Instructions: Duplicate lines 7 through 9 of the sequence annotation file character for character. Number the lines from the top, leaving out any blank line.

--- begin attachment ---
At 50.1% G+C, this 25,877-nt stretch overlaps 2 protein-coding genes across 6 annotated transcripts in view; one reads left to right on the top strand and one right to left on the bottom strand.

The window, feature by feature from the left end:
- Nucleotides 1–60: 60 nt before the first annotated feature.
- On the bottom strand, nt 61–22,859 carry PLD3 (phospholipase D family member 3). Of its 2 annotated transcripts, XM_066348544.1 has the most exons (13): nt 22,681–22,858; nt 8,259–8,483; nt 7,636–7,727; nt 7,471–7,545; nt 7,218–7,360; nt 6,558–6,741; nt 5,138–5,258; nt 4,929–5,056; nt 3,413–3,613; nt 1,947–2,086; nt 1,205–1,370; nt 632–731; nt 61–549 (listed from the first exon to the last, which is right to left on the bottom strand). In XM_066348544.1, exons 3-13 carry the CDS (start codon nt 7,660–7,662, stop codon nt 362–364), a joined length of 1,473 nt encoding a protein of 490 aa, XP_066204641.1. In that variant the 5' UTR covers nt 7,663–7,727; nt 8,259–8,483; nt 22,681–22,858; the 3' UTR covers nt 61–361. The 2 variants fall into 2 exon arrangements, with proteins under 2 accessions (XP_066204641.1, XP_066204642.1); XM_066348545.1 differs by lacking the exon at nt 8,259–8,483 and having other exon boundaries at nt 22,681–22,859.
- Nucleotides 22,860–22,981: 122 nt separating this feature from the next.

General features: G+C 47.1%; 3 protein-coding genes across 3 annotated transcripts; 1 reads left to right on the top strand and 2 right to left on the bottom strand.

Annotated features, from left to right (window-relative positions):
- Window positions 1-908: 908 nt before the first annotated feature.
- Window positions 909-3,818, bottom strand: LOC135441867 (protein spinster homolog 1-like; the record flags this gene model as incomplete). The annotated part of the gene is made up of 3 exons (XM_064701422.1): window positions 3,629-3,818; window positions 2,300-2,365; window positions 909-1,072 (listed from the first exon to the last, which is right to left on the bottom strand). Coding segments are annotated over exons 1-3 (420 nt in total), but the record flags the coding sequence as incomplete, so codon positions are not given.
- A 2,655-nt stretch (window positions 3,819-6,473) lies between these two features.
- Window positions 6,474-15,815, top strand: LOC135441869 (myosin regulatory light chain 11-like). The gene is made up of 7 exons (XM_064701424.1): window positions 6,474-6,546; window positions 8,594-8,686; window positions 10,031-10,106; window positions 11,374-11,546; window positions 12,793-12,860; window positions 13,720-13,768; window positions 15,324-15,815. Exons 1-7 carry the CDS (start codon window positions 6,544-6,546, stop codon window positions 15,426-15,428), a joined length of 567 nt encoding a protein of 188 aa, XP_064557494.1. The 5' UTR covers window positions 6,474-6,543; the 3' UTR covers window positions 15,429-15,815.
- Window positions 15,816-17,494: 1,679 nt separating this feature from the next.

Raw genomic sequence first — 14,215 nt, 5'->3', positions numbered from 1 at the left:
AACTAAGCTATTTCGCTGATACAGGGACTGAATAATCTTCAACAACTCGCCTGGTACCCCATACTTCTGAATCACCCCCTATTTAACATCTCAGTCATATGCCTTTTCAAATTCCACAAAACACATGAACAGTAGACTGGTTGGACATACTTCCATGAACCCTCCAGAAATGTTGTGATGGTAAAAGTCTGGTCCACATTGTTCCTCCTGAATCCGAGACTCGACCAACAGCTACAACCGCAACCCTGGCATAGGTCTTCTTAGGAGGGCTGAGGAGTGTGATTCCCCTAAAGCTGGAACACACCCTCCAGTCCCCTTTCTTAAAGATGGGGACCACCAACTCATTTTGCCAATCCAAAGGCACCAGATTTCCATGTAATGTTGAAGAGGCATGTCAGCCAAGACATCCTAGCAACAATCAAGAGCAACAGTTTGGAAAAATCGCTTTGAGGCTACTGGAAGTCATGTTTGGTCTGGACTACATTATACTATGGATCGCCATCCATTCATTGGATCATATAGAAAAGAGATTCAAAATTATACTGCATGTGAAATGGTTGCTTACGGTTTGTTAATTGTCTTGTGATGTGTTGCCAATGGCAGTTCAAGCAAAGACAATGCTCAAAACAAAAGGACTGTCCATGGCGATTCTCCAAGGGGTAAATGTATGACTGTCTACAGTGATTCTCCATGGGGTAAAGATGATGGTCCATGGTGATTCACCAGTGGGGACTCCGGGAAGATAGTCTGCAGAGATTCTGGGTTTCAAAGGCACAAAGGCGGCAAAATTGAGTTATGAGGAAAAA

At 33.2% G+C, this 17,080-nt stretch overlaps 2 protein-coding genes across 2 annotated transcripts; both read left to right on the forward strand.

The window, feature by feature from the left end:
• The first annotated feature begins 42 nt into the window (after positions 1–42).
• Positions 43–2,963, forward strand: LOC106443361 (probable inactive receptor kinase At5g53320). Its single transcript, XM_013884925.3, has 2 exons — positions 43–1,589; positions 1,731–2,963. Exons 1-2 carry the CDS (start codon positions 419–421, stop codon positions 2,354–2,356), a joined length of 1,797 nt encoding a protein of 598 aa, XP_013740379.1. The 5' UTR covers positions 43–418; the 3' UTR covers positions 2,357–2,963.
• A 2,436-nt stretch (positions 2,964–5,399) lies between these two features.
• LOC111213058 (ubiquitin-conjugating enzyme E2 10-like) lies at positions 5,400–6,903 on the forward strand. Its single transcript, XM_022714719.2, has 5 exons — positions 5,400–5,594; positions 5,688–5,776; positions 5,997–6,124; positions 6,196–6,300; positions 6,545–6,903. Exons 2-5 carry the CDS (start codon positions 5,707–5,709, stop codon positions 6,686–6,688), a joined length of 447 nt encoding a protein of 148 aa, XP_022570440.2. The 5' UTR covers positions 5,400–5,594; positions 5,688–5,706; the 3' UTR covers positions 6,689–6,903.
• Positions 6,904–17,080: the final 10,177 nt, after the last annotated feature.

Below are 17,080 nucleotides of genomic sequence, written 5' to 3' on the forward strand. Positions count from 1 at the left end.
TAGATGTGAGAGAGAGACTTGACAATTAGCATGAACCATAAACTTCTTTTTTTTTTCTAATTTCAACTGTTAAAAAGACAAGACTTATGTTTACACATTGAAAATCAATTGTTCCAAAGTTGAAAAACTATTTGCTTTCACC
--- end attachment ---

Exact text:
Annotated features, from left to right (window-relative positions):
- Window positions 1-908: 908 nt before the first annotated feature.
- Window positions 909-3,818, bottom strand: LOC135441867 (protein spinster homolog 1-like; the record flags this gene model as incomplete). The annotated part of the gene is made up of 3 exons (XM_064701422.1): window positions 3,629-3,818; window positions 2,300-2,365; window positions 909-1,072 (listed from the first exon to the last, which is right to left on the bottom strand). Coding segments are annotated over exons 1-3 (420 nt in total), but the record flags the coding sequence as incomplete, so codon positions are not given.